Helen Morrissey talks to Buckles' chairman, Nigel Speirs about how the firm is preparing for the retail distribution review
How are you preparing for RDR?
We are taking it very seriously as we believe the impact of RDR will fundamentally change the nature of the financial advice model in the UK. We began running a graduate trainee scheme back in 2002 and 40 of our staff came from that scheme. Part of that scheme involved taking examinations and so we are marching through that route pretty well. The bigger challenge I feel will be moving to a place where we are properly charging fees for our services. Most advisers think they have already moved to such a structure but they haven’t as yet. I think this move will go hand in hand with the move towards platforms that enable these charges to be taken in the most efficient and transparent way.
Once clients become more aware of what they are paying for advice then I think we will move more towards becoming a more service driven proposition – we will have to be able to justify why we are being paid and how much we should be charging for what we do.
So I feel that while we have made a big commitment to helping advisers get their examinations it is not the key challenge we will face. Charging fees will make the industry more transparent and it will cause clients to question what they are paying for.
Do you feel that the extra responsibilities brought about by RDR will prompt advisers to leave the industry?
I think it will. We have acquired about 15 businesses already and we expect the pace to quicken as more people look to retire from the business in 2012. I have heard that anything up to 30% of advisers could retire as they do not want to, or are unable, to reposition their businesses post RDR. As a result, I would expect to see a lot more consolidation affecting the industry.
What impact do you think this mass exodus will have on the adviser community?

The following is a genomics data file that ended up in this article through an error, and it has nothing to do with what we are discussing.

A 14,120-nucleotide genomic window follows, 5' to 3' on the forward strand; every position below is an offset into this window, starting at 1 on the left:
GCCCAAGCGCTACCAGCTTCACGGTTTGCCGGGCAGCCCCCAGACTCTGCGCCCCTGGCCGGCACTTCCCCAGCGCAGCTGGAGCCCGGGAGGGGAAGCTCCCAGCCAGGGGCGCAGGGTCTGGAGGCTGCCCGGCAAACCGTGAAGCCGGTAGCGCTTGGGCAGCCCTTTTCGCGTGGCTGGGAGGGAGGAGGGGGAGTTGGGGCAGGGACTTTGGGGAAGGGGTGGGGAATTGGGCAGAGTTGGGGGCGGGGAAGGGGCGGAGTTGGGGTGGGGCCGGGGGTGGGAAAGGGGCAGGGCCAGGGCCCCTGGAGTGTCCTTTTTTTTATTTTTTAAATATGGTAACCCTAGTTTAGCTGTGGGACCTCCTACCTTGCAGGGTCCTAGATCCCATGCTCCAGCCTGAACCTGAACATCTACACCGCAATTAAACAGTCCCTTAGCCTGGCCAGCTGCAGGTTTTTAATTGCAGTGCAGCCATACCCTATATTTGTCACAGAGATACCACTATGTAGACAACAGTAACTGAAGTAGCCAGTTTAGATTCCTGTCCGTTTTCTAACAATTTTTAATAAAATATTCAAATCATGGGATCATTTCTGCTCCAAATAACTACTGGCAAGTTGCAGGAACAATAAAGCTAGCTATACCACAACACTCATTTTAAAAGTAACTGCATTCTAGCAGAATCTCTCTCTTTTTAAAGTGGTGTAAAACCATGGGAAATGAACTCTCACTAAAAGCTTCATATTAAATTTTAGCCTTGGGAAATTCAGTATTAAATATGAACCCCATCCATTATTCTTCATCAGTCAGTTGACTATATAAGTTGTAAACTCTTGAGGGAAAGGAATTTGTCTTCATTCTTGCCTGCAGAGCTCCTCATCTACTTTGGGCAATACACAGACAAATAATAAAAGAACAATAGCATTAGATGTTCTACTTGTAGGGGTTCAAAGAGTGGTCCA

We will see many advisers leave the industry and so we need to make sure there is new blood coming into the industry to replace it – that is why we chose to go down the graduate route to ensure we had new people entering the business.
How prepared do you feel advisers are for the advent of RDR?
I think a lot of advisers are making plans and getting their businesses ready for RDR. What I think does not help are the current rumours in the press about RDR being challenged. These headlines keep people in denial as they think they can put off doing anything. We have to realise that we have already had a four-year planning blight while the FSA decided what they wanted and we need to move forward now.
What effect will RDR have on the industry?
I think RDR will help the advisory community be seen as more of a recognised profession than it has in the past. I think we will see a lot of outsourcing starting to happen as advisers look to concentrate more on their financial planning. The key issue for us is that if the FSA chooses to apply the definition of what constitutes independent advice as deeply they wish then independent advice could end up losing out. The current criteria the FSA is proposing is too strict and I think if it is applied then we could see the currently strong independent advice sector start to falter.
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